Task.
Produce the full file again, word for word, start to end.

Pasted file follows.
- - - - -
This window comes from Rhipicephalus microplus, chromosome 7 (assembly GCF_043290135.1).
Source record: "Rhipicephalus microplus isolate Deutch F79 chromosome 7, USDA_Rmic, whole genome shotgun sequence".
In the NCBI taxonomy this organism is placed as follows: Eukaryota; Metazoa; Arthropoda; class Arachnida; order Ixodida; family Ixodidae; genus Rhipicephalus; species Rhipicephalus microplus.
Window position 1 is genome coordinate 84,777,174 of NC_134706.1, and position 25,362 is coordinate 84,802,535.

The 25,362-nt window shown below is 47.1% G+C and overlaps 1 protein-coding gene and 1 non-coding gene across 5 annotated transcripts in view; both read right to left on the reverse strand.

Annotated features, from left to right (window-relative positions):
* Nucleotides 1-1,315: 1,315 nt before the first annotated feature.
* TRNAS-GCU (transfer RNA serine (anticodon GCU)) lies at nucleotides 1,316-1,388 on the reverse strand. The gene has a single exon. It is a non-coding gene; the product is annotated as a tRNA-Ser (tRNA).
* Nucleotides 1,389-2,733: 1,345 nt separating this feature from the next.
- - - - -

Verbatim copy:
This window comes from Rhipicephalus microplus, chromosome 7 (assembly GCF_043290135.1).
Source record: "Rhipicephalus microplus isolate Deutch F79 chromosome 7, USDA_Rmic, whole genome shotgun sequence".
In the NCBI taxonomy this organism is placed as follows: Eukaryota; Metazoa; Arthropoda; class Arachnida; order Ixodida; family Ixodidae; genus Rhipicephalus; species Rhipicephalus microplus.
Window position 1 is genome coordinate 84,777,174 of NC_134706.1, and position 25,362 is coordinate 84,802,535.

The 25,362-nt window shown below is 47.1% G+C and overlaps 1 protein-coding gene and 1 non-coding gene across 5 annotated transcripts in view; both read right to left on the reverse strand.

Annotated features, from left to right (window-relative positions):
* Nucleotides 1-1,315: 1,315 nt before the first annotated feature.
* TRNAS-GCU (transfer RNA serine (anticodon GCU)) lies at nucleotides 1,316-1,388 on the reverse strand. The gene has a single exon. It is a non-coding gene; the product is annotated as a tRNA-Ser (tRNA).
* Nucleotides 1,389-2,733: 1,345 nt separating this feature from the next.